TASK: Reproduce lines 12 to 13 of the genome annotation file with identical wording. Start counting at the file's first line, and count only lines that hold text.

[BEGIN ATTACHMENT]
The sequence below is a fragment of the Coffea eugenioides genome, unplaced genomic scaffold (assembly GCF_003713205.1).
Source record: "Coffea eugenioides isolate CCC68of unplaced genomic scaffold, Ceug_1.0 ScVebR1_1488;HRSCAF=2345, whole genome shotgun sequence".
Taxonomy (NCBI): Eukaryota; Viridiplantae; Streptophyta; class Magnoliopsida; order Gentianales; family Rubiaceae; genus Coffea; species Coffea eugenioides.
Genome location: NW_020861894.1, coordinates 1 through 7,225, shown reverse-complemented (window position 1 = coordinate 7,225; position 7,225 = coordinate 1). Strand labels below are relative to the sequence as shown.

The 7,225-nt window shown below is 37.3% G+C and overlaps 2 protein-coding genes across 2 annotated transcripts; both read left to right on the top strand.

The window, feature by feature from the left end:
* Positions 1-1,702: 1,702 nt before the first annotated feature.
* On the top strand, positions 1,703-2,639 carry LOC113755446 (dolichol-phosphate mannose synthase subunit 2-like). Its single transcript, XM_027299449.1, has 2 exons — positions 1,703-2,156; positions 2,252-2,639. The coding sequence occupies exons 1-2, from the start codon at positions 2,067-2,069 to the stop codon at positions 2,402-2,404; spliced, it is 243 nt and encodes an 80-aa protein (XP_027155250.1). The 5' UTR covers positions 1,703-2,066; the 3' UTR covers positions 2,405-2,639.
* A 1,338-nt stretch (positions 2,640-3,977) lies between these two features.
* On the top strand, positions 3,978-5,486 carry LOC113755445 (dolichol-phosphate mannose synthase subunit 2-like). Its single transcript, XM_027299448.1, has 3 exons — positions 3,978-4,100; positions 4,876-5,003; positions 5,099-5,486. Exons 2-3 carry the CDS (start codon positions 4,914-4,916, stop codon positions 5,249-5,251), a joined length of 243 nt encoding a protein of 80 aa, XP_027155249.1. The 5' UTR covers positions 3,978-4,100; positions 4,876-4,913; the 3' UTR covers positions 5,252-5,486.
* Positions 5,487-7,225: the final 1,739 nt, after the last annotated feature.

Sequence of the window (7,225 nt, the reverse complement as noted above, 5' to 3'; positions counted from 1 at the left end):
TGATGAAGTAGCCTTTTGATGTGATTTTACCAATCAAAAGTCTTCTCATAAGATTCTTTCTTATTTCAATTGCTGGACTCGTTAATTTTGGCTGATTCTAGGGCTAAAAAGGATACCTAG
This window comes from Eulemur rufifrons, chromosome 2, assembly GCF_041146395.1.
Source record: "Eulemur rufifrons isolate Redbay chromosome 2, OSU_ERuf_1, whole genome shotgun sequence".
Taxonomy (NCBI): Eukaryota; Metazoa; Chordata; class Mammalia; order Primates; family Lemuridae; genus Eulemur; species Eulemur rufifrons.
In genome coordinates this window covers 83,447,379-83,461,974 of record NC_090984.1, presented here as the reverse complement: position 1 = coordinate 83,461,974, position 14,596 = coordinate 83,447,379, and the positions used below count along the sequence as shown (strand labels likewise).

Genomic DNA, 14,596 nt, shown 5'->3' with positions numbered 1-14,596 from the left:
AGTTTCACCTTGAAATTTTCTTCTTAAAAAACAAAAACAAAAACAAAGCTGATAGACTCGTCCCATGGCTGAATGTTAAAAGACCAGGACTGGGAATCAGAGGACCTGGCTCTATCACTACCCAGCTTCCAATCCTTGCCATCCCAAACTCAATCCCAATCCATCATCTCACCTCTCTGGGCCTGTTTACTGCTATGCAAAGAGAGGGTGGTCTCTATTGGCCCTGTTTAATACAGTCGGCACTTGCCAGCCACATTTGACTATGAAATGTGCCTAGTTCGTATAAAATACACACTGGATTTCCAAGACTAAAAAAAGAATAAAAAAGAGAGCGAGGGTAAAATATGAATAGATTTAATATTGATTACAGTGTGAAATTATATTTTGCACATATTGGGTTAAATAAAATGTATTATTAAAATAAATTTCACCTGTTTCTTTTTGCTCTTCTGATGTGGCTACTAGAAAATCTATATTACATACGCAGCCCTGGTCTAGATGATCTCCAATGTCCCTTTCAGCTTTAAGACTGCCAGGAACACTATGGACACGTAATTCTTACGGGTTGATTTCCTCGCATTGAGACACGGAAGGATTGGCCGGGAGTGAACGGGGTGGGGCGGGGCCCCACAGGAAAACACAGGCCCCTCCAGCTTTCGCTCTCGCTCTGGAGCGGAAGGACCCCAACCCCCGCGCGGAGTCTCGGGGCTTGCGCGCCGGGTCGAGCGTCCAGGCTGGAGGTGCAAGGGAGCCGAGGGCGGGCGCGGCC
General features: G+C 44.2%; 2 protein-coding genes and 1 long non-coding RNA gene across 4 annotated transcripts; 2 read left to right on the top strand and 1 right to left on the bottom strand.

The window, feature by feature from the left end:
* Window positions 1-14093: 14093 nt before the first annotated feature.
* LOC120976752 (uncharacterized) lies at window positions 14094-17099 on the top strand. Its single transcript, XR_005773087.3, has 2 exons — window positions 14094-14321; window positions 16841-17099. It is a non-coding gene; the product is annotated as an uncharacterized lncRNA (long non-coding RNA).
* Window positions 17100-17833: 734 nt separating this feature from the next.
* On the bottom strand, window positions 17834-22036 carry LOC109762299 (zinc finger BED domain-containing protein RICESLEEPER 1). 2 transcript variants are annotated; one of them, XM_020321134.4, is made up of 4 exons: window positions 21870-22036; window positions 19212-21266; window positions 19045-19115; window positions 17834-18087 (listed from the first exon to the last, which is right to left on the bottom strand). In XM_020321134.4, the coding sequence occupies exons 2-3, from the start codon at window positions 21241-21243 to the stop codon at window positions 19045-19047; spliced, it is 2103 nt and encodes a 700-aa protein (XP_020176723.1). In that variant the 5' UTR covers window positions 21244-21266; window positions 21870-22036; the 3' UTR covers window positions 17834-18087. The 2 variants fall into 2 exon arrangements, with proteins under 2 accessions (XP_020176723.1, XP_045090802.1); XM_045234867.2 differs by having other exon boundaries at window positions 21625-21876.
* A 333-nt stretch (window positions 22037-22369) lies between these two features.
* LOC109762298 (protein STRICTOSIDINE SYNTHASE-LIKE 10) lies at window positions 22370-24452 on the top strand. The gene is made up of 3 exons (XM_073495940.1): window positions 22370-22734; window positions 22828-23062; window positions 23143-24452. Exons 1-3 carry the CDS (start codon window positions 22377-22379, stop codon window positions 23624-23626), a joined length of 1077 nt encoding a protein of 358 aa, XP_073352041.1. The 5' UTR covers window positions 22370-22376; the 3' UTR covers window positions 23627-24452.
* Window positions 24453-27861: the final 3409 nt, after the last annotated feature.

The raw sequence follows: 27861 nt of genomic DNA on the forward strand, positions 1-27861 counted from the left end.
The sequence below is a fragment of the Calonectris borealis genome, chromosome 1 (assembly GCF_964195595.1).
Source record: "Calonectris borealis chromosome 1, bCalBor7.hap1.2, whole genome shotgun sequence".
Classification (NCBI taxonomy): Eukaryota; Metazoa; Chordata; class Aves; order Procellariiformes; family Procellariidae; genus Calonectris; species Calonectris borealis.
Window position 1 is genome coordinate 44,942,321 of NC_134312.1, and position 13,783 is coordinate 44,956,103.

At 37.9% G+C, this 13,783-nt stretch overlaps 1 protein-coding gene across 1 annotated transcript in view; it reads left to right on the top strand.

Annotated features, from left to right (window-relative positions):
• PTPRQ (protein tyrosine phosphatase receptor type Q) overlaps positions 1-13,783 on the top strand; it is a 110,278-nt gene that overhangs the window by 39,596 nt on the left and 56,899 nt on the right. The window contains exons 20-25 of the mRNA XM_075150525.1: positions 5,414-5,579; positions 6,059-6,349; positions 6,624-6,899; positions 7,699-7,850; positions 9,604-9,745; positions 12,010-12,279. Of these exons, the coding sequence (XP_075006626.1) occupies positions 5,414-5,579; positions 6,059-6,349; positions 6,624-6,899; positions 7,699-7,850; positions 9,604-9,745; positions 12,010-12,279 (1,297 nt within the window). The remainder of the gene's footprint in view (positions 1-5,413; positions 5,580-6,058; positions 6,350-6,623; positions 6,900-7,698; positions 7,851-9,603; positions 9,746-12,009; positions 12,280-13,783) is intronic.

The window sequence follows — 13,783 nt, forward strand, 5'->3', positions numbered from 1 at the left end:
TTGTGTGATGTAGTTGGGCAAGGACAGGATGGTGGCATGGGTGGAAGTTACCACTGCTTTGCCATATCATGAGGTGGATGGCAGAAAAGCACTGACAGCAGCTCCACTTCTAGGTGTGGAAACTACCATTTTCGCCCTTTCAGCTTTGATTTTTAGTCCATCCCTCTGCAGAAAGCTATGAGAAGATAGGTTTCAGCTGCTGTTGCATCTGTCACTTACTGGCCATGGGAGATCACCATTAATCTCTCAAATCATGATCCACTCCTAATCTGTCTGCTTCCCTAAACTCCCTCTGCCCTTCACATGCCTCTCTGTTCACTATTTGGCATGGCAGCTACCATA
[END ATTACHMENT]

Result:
Sequence of the window (7,225 nt, the reverse complement as noted above, 5' to 3'; positions counted from 1 at the left end):
TGATGAAGTAGCCTTTTGATGTGATTTTACCAATCAAAAGTCTTCTCATAAGATTCTTTCTTATTTCAATTGCTGGACTCGTTAATTTTGGCTGATTCTAGGGCTAAAAAGGATACCTAG